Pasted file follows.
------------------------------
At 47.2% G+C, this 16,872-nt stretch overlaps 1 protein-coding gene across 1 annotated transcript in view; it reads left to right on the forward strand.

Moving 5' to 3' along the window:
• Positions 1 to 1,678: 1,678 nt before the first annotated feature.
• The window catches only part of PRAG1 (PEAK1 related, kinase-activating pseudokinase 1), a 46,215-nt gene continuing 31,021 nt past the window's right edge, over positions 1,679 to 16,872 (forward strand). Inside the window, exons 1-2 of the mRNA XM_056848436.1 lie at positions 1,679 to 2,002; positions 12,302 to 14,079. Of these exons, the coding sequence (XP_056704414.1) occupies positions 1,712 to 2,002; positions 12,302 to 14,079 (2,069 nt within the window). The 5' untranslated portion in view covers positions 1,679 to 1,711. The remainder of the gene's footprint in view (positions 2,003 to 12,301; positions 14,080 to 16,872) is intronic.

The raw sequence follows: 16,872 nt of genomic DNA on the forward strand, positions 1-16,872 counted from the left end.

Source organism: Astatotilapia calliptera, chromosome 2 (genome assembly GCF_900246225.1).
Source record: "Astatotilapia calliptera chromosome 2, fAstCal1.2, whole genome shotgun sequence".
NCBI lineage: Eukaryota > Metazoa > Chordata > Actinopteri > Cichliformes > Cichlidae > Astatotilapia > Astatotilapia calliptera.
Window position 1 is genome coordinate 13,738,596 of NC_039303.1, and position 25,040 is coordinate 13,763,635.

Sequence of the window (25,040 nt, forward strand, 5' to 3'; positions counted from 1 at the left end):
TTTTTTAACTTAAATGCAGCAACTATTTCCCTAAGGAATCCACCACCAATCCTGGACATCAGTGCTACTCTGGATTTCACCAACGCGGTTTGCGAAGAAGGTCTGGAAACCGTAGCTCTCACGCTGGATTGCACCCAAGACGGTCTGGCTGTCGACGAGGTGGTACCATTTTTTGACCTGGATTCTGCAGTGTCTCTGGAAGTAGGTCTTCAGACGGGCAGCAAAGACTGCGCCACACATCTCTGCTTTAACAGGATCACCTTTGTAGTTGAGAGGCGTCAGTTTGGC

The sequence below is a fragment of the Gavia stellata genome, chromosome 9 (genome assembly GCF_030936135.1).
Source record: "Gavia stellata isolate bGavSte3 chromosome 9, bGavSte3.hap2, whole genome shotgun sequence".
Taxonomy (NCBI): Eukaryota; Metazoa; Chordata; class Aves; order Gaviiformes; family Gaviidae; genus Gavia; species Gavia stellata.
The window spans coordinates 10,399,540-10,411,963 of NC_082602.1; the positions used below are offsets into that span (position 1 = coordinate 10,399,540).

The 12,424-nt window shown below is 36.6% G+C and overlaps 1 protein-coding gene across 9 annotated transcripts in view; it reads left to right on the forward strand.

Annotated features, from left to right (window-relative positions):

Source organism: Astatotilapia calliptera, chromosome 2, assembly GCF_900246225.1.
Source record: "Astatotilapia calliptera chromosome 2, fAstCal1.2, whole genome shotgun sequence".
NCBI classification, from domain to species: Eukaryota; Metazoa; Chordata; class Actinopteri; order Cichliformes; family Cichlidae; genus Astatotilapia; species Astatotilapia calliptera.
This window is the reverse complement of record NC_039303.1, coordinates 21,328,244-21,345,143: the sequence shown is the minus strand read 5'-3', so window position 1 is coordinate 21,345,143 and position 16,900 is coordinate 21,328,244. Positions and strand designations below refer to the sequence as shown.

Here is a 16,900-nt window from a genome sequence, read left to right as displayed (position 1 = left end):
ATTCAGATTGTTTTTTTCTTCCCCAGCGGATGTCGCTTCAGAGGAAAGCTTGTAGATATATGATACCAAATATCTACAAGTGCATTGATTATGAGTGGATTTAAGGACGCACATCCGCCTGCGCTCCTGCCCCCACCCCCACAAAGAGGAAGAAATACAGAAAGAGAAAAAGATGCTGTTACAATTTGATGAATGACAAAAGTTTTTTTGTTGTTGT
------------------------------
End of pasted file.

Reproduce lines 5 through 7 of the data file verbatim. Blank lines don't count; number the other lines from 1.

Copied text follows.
The raw sequence follows: 16,872 nt of genomic DNA on the forward strand, positions 1-16,872 counted from the left end.

Source organism: Astatotilapia calliptera, chromosome 2 (genome assembly GCF_900246225.1).
Source record: "Astatotilapia calliptera chromosome 2, fAstCal1.2, whole genome shotgun sequence".